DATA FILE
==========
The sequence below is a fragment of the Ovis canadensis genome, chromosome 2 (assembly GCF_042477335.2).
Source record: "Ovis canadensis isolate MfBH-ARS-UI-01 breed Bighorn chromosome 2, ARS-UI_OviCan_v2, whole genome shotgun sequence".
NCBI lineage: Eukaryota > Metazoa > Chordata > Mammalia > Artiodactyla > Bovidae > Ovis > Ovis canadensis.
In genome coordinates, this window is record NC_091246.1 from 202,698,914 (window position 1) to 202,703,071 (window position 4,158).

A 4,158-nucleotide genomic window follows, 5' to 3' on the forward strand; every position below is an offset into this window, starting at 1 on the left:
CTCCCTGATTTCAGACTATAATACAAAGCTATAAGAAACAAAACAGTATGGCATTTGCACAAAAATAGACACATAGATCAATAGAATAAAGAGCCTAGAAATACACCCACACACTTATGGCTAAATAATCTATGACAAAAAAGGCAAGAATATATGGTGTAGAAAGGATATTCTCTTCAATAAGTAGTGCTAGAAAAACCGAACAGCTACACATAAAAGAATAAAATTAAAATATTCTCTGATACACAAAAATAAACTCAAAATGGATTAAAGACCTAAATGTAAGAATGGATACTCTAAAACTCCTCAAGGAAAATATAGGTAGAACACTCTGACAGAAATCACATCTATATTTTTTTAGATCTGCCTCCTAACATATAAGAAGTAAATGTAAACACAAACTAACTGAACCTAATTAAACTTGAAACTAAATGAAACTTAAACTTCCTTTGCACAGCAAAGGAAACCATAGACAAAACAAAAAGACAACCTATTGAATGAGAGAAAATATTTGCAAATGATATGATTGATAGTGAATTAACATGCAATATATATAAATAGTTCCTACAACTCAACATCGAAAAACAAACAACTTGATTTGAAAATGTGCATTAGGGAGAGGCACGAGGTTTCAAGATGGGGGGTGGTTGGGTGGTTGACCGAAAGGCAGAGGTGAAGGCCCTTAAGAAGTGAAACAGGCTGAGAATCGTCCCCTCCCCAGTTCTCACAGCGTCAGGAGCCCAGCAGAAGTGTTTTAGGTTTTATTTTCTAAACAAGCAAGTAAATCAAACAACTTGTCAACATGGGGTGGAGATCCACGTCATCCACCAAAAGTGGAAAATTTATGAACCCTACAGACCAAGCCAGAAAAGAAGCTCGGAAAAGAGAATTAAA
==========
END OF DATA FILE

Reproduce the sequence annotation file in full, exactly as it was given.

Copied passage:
The sequence below is a fragment of the Ovis canadensis genome, chromosome 2 (assembly GCF_042477335.2).
Source record: "Ovis canadensis isolate MfBH-ARS-UI-01 breed Bighorn chromosome 2, ARS-UI_OviCan_v2, whole genome shotgun sequence".
NCBI lineage: Eukaryota > Metazoa > Chordata > Mammalia > Artiodactyla > Bovidae > Ovis > Ovis canadensis.
In genome coordinates, this window is record NC_091246.1 from 202,698,914 (window position 1) to 202,703,071 (window position 4,158).

A 4,158-nucleotide genomic window follows, 5' to 3' on the forward strand; every position below is an offset into this window, starting at 1 on the left:
CTCCCTGATTTCAGACTATAATACAAAGCTATAAGAAACAAAACAGTATGGCATTTGCACAAAAATAGACACATAGATCAATAGAATAAAGAGCCTAGAAATACACCCACACACTTATGGCTAAATAATCTATGACAAAAAAGGCAAGAATATATGGTGTAGAAAGGATATTCTCTTCAATAAGTAGTGCTAGAAAAACCGAACAGCTACACATAAAAGAATAAAATTAAAATATTCTCTGATACACAAAAATAAACTCAAAATGGATTAAAGACCTAAATGTAAGAATGGATACTCTAAAACTCCTCAAGGAAAATATAGGTAGAACACTCTGACAGAAATCACATCTATATTTTTTTAGATCTGCCTCCTAACATATAAGAAGTAAATGTAAACACAAACTAACTGAACCTAATTAAACTTGAAACTAAATGAAACTTAAACTTCCTTTGCACAGCAAAGGAAACCATAGACAAAACAAAAAGACAACCTATTGAATGAGAGAAAATATTTGCAAATGATATGATTGATAGTGAATTAACATGCAATATATATAAATAGTTCCTACAACTCAACATCGAAAAACAAACAACTTGATTTGAAAATGTGCATTAGGGAGAGGCACGAGGTTTCAAGATGGGGGGTGGTTGGGTGGTTGACCGAAAGGCAGAGGTGAAGGCCCTTAAGAAGTGAAACAGGCTGAGAATCGTCCCCTCCCCAGTTCTCACAGCGTCAGGAGCCCAGCAGAAGTGTTTTAGGTTTTATTTTCTAAACAAGCAAGTAAATCAAACAACTTGTCAACATGGGGTGGAGATCCACGTCATCCACCAAAAGTGGAAAATTTATGAACCCTACAGACCAAGCCAGAAAAGAAGCTCGGAAAAGAGAATTAAA